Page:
Editor: I was surprised to learn that there are restrictions on placing crab pots in northern Anne Arundel County waters. What did those people do to deserve that distinction?
I sail out of Middle River. Any time, I can show you a vast array of small floats anywhere from Buoy Red 4 to the main channel. And that includes those parts of the area clearly marked ''No Crab Pots.''
There is no pattern to the placement of these pots, and the color of the floats ranges from black to white. If any sea is running, they are invisible until you are right on them.
The bay must be used for many purposes, but surely, there can be some controls established so that we can all share its bounty and pleasure.
Several suggestions are offered to alleviate the problem. Have all pots placed in straight lines north and south and east and west with 20 feet between them. Require all floats to be bright colors. Designate areas on the charts where crab pots can be placed so that other boats can keep away from them. Allow no pots in place after dark unless lighted.
The proliferation of crabbing over the last few years is making pleasure boating very difficult in the upper bay. Pleasure boating is a big industry in the state and brings income from the surrounding states also. Therefore, it behooves all watermen, professional and amateur alike, to seriously consider these problems and come up with a solution.
William S. Arnold Jr.
Editor: The heinous crimes committed by the alleged serial killer inadvertently reveal an alarming level of tolerance for criminal behavior. One of the brutally butchered victims of the killer could possibly have been saved, had the police treated the apparently homosexual assault as a serious crime instead of an act that could be ignored because of implied consent.
''. . . the probation officer reportedly never visited him at home.''
Heavy workloads and cases in high-crime neighborhoods as the reason for waiving home visits by probation officers signals one more victory for the criminal element in our society.
As a probationer, the alleged killer and convicted child abuser should have been regularly visited by a probation officer. That officer should have been empowered to search him and any property under his control, seize any evidence of new or continued criminal conduct and detain him for further investigation by the police, in addition to citing him for any violations of probation that were discovered.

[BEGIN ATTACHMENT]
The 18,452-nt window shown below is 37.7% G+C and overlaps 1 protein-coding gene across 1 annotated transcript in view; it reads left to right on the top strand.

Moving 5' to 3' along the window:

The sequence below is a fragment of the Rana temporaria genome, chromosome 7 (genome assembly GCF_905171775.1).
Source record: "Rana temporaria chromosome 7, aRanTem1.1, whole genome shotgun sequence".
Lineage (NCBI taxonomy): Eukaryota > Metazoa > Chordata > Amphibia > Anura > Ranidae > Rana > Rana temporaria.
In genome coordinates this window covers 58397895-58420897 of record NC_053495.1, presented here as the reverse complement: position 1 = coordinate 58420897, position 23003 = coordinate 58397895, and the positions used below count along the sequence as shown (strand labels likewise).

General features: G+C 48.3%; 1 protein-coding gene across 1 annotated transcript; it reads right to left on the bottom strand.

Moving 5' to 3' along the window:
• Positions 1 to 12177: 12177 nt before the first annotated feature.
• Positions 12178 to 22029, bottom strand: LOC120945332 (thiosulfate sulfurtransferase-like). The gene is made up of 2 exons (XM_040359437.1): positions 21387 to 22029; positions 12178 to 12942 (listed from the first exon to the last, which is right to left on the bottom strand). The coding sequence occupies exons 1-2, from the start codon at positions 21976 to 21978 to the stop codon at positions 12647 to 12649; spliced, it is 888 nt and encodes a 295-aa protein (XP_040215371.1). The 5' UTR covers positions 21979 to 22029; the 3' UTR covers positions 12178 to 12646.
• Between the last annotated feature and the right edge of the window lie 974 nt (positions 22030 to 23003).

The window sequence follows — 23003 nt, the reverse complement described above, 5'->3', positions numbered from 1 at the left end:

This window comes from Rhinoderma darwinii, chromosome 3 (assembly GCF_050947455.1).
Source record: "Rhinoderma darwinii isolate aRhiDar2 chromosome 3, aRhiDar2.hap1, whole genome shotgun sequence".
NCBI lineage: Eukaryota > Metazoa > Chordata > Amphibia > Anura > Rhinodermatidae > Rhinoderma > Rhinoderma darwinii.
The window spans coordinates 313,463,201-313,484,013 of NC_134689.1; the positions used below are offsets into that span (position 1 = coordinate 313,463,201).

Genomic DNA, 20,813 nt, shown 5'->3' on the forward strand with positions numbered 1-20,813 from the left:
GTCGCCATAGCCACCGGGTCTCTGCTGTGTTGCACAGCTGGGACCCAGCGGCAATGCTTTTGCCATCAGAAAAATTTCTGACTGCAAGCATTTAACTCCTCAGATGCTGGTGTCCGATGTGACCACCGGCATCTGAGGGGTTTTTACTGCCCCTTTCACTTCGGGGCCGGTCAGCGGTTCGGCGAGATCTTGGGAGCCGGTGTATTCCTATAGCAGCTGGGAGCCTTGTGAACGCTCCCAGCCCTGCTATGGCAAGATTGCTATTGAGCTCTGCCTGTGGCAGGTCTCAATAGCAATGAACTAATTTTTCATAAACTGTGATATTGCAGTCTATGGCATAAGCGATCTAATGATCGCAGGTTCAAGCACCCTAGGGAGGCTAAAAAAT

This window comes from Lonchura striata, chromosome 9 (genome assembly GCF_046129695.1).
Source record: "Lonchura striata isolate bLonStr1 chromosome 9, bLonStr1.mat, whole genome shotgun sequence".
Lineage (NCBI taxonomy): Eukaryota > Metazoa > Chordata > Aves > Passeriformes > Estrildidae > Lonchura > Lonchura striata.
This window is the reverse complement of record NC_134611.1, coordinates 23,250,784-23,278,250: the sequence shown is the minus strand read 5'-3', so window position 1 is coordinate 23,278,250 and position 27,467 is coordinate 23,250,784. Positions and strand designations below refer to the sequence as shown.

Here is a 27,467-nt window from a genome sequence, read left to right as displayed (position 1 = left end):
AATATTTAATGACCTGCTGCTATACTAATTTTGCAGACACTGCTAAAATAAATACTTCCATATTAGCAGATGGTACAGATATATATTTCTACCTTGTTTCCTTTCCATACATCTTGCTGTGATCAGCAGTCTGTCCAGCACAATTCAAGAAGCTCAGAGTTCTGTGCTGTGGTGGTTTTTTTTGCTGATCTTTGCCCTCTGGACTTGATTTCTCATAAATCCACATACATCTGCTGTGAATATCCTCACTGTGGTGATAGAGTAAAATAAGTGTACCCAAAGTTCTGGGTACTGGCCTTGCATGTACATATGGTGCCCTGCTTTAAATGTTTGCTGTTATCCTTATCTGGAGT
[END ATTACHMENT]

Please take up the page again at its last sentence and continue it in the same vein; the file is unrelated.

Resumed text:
The tragedy of many probation services is that officers' case loads are often unmanageably high. Furthermore, even if they were manageable, some jurisdictions do not allow their probation officers to proactively enforce probation conditions or permit the officers to search suspected violators, seize vital evidence and arrest them so that the administration of justice may be swifter and more certain.
Since building more prisons and jails is prohibitively costly, we need to strengthen the effectiveness of community-based supervision of offenders.
How many more serial killers are out there, perhaps on parole or probation, who are evading detection due to a public policy that renders parole and probation services virtually ineffective?
How many illegal guns and quantities of controlled dangerous substances could be taken out of circulation but for a public policy that relies exclusively on the police while other agents of criminal justice are powerless to assist?
How many more needless deaths must we tolerate before we say enough is enough and create a more responsive and effective public policy?
The writer is president-elect of the Maryland Criminal Justice Association.
Editor: The events at the Baltimore County Girls Softball Tournament (''Girls forfeit softball game when faced by coed team,'' July 29) are a perfect illustration why many people, men and woman alike, do not see the sexes as being equal. Humans are greatly influenced by what we are taught, whether or not it is true.
On one side, there are male managers telling the young women who view them as authority figures that girls are not good enough to face boys. Then there are the boys who see nothing wrong with belonging to a coed team or in being managed by a woman. The size of the players, not their gender or race, should be the determining factor in whether there is a safety problem.
Editor: Kudos to Roger Simon (Aug. 2) in standing up for the principle on which America was founded -- individual rights. He thinks it is wrong to force children to do unpaid work in community service for 75 hours as a high school graduation requirement. So do I.
All students' parents are forced to work for the state for five months just to pay taxes. Now the state would compel the children into slavery, too. But the 13th Amendment to the Constitution outlaws slavery and involuntary servitude.